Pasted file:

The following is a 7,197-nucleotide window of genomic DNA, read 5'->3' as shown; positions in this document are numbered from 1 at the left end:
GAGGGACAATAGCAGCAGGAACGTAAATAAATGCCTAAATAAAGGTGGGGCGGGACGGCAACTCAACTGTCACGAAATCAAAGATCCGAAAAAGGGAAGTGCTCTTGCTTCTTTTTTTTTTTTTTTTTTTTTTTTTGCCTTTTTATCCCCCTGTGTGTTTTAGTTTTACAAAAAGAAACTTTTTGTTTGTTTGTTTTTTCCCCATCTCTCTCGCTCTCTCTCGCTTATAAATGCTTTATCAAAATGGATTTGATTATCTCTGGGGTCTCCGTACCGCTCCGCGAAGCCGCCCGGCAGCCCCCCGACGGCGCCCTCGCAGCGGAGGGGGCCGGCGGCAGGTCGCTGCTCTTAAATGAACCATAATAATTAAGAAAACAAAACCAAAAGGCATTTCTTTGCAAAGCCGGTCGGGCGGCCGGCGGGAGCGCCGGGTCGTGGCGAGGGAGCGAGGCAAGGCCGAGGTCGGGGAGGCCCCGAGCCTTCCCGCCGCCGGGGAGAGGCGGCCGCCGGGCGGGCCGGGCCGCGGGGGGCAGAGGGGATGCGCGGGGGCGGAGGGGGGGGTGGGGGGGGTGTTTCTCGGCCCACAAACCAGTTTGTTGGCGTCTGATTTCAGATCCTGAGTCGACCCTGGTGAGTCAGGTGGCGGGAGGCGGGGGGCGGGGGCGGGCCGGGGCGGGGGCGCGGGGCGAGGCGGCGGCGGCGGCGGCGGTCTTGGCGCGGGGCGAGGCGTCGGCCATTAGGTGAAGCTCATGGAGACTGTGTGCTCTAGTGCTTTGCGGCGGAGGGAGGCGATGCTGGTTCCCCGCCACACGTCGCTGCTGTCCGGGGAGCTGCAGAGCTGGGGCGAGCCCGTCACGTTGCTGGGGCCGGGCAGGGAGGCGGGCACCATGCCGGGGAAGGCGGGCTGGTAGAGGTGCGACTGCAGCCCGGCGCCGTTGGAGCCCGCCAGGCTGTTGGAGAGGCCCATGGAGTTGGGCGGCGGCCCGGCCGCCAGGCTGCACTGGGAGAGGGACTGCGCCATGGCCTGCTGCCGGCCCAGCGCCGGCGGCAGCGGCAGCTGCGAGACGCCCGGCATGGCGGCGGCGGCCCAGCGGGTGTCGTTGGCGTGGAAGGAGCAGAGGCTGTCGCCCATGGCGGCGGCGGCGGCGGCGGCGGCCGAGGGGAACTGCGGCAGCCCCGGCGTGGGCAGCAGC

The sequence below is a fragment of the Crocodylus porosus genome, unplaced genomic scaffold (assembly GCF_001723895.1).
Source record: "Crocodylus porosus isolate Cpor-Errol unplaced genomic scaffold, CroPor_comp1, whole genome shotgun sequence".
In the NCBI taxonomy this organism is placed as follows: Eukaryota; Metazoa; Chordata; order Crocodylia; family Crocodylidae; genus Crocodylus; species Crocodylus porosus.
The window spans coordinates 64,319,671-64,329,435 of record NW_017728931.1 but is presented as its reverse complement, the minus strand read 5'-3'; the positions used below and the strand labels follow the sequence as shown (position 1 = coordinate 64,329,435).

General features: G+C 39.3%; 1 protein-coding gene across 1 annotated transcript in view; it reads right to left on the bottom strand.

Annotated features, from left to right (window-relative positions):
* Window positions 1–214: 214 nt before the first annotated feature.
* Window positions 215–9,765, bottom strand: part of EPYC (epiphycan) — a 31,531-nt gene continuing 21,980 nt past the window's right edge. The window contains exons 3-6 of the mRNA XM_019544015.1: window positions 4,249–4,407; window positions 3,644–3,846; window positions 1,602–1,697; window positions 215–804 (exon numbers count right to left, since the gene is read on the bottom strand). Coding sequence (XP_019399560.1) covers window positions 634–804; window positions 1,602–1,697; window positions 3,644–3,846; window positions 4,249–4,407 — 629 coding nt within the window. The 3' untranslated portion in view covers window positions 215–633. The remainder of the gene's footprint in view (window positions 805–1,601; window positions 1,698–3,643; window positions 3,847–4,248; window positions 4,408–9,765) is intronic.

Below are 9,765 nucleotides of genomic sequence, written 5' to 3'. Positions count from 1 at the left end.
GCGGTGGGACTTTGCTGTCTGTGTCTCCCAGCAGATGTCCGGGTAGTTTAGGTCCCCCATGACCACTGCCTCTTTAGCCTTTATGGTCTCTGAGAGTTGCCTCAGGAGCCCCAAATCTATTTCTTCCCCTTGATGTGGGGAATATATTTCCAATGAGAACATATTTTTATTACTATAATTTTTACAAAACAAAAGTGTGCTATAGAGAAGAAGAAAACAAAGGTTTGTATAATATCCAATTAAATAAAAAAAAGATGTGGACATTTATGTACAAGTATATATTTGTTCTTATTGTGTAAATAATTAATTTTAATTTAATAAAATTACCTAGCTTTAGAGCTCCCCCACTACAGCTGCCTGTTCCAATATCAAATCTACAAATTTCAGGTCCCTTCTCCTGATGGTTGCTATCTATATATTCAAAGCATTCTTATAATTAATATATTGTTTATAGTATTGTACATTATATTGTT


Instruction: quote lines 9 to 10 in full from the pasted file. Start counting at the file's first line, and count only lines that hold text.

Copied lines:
* Window positions 1–214: 214 nt before the first annotated feature.
* Window positions 215–9,765, bottom strand: part of EPYC (epiphycan) — a 31,531-nt gene continuing 21,980 nt past the window's right edge. The window contains exons 3-6 of the mRNA XM_019544015.1: window positions 4,249–4,407; window positions 3,644–3,846; window positions 1,602–1,697; window positions 215–804 (exon numbers count right to left, since the gene is read on the bottom strand). Coding sequence (XP_019399560.1) covers window positions 634–804; window positions 1,602–1,697; window positions 3,644–3,846; window positions 4,249–4,407 — 629 coding nt within the window. The 3' untranslated portion in view covers window positions 215–633. The remainder of the gene's footprint in view (window positions 805–1,601; window positions 1,698–3,643; window positions 3,847–4,248; window positions 4,408–9,765) is intronic.